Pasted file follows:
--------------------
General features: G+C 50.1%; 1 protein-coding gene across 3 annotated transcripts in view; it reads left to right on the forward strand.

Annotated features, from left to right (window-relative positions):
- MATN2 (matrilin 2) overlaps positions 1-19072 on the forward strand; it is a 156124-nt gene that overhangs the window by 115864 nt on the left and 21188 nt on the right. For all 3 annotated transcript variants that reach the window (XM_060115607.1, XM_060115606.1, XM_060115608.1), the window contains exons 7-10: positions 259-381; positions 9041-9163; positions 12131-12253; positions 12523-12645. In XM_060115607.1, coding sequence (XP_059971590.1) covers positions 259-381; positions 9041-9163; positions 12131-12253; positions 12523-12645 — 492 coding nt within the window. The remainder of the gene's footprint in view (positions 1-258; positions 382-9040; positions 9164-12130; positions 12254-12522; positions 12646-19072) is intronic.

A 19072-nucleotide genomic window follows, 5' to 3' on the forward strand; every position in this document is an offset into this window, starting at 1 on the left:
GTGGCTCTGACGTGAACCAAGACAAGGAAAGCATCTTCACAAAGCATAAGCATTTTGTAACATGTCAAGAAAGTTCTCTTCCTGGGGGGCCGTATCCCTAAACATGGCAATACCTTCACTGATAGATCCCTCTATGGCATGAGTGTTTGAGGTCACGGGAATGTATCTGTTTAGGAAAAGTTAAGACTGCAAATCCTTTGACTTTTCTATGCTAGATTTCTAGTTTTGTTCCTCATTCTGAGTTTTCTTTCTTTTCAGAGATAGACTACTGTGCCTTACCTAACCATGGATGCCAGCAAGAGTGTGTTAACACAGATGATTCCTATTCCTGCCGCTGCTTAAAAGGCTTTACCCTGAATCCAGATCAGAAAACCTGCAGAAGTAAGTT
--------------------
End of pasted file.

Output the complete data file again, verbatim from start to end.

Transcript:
General features: G+C 50.1%; 1 protein-coding gene across 3 annotated transcripts in view; it reads left to right on the forward strand.

Annotated features, from left to right (window-relative positions):
- MATN2 (matrilin 2) overlaps positions 1-19072 on the forward strand; it is a 156124-nt gene that overhangs the window by 115864 nt on the left and 21188 nt on the right. For all 3 annotated transcript variants that reach the window (XM_060115607.1, XM_060115606.1, XM_060115608.1), the window contains exons 7-10: positions 259-381; positions 9041-9163; positions 12131-12253; positions 12523-12645. In XM_060115607.1, coding sequence (XP_059971590.1) covers positions 259-381; positions 9041-9163; positions 12131-12253; positions 12523-12645 — 492 coding nt within the window. The remainder of the gene's footprint in view (positions 1-258; positions 382-9040; positions 9164-12130; positions 12254-12522; positions 12646-19072) is intronic.

A 19072-nucleotide genomic window follows, 5' to 3' on the forward strand; every position in this document is an offset into this window, starting at 1 on the left:
GTGGCTCTGACGTGAACCAAGACAAGGAAAGCATCTTCACAAAGCATAAGCATTTTGTAACATGTCAAGAAAGTTCTCTTCCTGGGGGGCCGTATCCCTAAACATGGCAATACCTTCACTGATAGATCCCTCTATGGCATGAGTGTTTGAGGTCACGGGAATGTATCTGTTTAGGAAAAGTTAAGACTGCAAATCCTTTGACTTTTCTATGCTAGATTTCTAGTTTTGTTCCTCATTCTGAGTTTTCTTTCTTTTCAGAGATAGACTACTGTGCCTTACCTAACCATGGATGCCAGCAAGAGTGTGTTAACACAGATGATTCCTATTCCTGCCGCTGCTTAAAAGGCTTTACCCTGAATCCAGATCAGAAAACCTGCAGAAGTAAGTT